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Exclusive...CBI to support pay clawback

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Exclusive...CBI to support pay clawback

Post  Panda on Mon 21 Nov - 3:45

sky news 20.11.11


The CBI will this week throw its weight behind the principle of
'clawing back' the pay of underperforming company bosses amid growing
political pressure for executives to show restraint in a deteriorating
UK economy.
I can reveal that Britain's most influential business
lobbying group will tell the Government that it backs the principle of
clawback, which allows companies to reclaim money paid to executives if
it is subsequently demonstrated to have been undeserved.
John
Cridland, the CBI director-general, told me tonight that the CBI was
still finalising with its members its submission to a review of
executive pay initiated in September by the Department for Business,
Innovation and Skills, the deadline for which is this Friday.
Tomorrow,
Cridland will address renewed concerns over executive pay at the CBI's
annual conference. He said the organisation was focused on improving
transparency in the way executives at public companies are paid because
of the complexity of the way remuneration packages are presented.
And he added that the principle of pay for performance had begun to be overlooked.
"Support
for the principle of pay clawback will certainly be in our submission,
on the basis that we support pay for performance over the medium and
long term. Exactly how we do it will be in our submission," he told me.
The
very fact that the CBI will lend its muscle to the argument in favour
of clawback must heighten considerably the chances of Vince Cable, the
Business Secretary, formally recommending such a move when he draws up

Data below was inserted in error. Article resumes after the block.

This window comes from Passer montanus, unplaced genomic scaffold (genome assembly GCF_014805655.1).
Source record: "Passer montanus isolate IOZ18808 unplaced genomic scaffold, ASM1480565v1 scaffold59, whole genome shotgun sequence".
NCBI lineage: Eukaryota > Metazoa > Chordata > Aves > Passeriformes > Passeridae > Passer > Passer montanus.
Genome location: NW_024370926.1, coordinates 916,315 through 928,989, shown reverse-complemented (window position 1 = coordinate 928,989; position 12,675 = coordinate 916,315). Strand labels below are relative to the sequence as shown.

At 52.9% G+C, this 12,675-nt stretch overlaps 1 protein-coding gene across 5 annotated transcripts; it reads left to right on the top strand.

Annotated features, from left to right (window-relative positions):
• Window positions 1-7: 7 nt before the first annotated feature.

proposals for reforming executive pay in the next few months.
Although
some FTSE companies have already adopted clawback in some form in
recent years, there is considerable anger in the City that while
shareholder returns have been substantially diminished at some large
companies, bosses have seen their total pay soar.
A recent report
by Income Data Services put that increase at 49 per cent at FTSE 100
companies last year, although Cridland pointed out to me that that was a
mean average, and that the median figure was 16 per cent.
There
will undoubtedly be a number of FTSE 350 company chief executives who
will be nervously glancing at their bank accounts on the basis that some
of their contents could be reclaimed. I'm thinking particularly of the
likes of John Pluthero, outgoing boss of Cable & Wireless Worldwide;
Robert Schofield, former boss of Premier Foods, and Simon Fox, head of
HMV. All of them have, for a variety of reasons (and not always because
of their own actions), seen the share prices of the companies they run
(or ran) slump during their time at the helm.
Obliging them to
forfeit some of their hefty bonuses while shareholders suffer the pain
of collapsed share prices and reduced dividends surely makes sense. The
dubiously-conceived mantra 'We're all in this together' should apply to
them too.

Panda
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Re: Exclusive...CBI to support pay clawback

Post  malena stool on Mon 21 Nov - 18:43

Talk's cheap... I'll believe the'll do it when it happens.

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